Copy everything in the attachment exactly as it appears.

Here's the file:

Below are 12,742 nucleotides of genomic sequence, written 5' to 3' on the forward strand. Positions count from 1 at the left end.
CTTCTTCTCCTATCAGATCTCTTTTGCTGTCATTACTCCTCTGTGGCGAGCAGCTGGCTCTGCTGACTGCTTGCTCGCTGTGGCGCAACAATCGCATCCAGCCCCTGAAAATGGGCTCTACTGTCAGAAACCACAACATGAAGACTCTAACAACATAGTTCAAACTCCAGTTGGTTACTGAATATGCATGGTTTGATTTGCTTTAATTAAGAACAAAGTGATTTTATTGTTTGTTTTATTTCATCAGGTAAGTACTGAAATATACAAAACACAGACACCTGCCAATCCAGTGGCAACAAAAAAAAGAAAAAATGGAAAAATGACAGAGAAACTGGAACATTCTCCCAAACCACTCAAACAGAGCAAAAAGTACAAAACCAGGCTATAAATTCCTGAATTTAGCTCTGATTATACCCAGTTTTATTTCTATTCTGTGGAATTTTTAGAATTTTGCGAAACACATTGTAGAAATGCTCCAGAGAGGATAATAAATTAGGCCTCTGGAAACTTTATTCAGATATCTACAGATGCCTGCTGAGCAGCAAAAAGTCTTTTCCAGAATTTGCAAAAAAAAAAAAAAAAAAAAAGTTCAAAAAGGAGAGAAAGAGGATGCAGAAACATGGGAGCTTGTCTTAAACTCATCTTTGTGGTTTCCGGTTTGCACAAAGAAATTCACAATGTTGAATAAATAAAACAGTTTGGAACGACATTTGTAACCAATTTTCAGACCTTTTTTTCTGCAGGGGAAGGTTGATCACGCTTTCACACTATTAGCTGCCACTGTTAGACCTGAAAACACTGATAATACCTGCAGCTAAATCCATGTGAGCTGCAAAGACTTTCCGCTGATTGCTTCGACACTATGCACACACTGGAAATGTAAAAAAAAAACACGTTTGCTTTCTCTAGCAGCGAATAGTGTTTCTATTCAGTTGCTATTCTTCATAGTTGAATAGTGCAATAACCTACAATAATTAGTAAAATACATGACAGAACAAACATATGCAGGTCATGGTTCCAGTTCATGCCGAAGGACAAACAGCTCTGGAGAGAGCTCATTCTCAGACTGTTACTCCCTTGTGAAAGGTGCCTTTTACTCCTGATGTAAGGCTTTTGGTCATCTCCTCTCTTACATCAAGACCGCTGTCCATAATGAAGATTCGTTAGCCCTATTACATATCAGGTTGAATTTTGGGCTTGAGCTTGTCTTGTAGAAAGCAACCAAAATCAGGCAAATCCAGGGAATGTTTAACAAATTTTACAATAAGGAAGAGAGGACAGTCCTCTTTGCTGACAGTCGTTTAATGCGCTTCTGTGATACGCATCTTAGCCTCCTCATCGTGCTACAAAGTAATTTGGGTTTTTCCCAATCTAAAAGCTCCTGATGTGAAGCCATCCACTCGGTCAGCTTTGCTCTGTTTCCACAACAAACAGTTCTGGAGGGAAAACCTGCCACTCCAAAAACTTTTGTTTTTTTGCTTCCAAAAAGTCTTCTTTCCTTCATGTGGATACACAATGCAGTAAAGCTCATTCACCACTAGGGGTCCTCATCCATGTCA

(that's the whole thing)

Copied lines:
Below are 12,742 nucleotides of genomic sequence, written 5' to 3' on the forward strand. Positions count from 1 at the left end.
CTTCTTCTCCTATCAGATCTCTTTTGCTGTCATTACTCCTCTGTGGCGAGCAGCTGGCTCTGCTGACTGCTTGCTCGCTGTGGCGCAACAATCGCATCCAGCCCCTGAAAATGGGCTCTACTGTCAGAAACCACAACATGAAGACTCTAACAACATAGTTCAAACTCCAGTTGGTTACTGAATATGCATGGTTTGATTTGCTTTAATTAAGAACAAAGTGATTTTATTGTTTGTTTTATTTCATCAGGTAAGTACTGAAATATACAAAACACAGACACCTGCCAATCCAGTGGCAACAAAAAAAAGAAAAAATGGAAAAATGACAGAGAAACTGGAACATTCTCCCAAACCACTCAAACAGAGCAAAAAGTACAAAACCAGGCTATAAATTCCTGAATTTAGCTCTGATTATACCCAGTTTTATTTCTATTCTGTGGAATTTTTAGAATTTTGCGAAACACATTGTAGAAATGCTCCAGAGAGGATAATAAATTAGGCCTCTGGAAACTTTATTCAGATATCTACAGATGCCTGCTGAGCAGCAAAAAGTCTTTTCCAGAATTTGCAAAAAAAAAAAAAAAAAAAAAGTTCAAAAAGGAGAGAAAGAGGATGCAGAAACATGGGAGCTTGTCTTAAACTCATCTTTGTGGTTTCCGGTTTGCACAAAGAAATTCACAATGTTGAATAAATAAAACAGTTTGGAACGACATTTGTAACCAATTTTCAGACCTTTTTTTCTGCAGGGGAAGGTTGATCACGCTTTCACACTATTAGCTGCCACTGTTAGACCTGAAAACACTGATAATACCTGCAGCTAAATCCATGTGAGCTGCAAAGACTTTCCGCTGATTGCTTCGACACTATGCACACACTGGAAATGTAAAAAAAAAACACGTTTGCTTTCTCTAGCAGCGAATAGTGTTTCTATTCAGTTGCTATTCTTCATAGTTGAATAGTGCAATAACCTACAATAATTAGTAAAATACATGACAGAACAAACATATGCAGGTCATGGTTCCAGTTCATGCCGAAGGACAAACAGCTCTGGAGAGAGCTCATTCTCAGACTGTTACTCCCTTGTGAAAGGTGCCTTTTACTCCTGATGTAAGGCTTTTGGTCATCTCCTCTCTTACATCAAGACCGCTGTCCATAATGAAGATTCGTTAGCCCTATTACATATCAGGTTGAATTTTGGGCTTGAGCTTGTCTTGTAGAAAGCAACCAAAATCAGGCAAATCCAGGGAATGTTTAACAAATTTTACAATAAGGAAGAGAGGACAGTCCTCTTTGCTGACAGTCGTTTAATGCGCTTCTGTGATACGCATCTTAGCCTCCTCATCGTGCTACAAAGTAATTTGGGTTTTTCCCAATCTAAAAGCTCCTGATGTGAAGCCATCCACTCGGTCAGCTTTGCTCTGTTTCCACAACAAACAGTTCTGGAGGGAAAACCTGCCACTCCAAAAACTTTTGTTTTTTTGCTTCCAAAAAGTCTTCTTTCCTTCATGTGGATACACAATGCAGTAAAGCTCATTCACCACTAGGGGTCCTCATCCATGTCA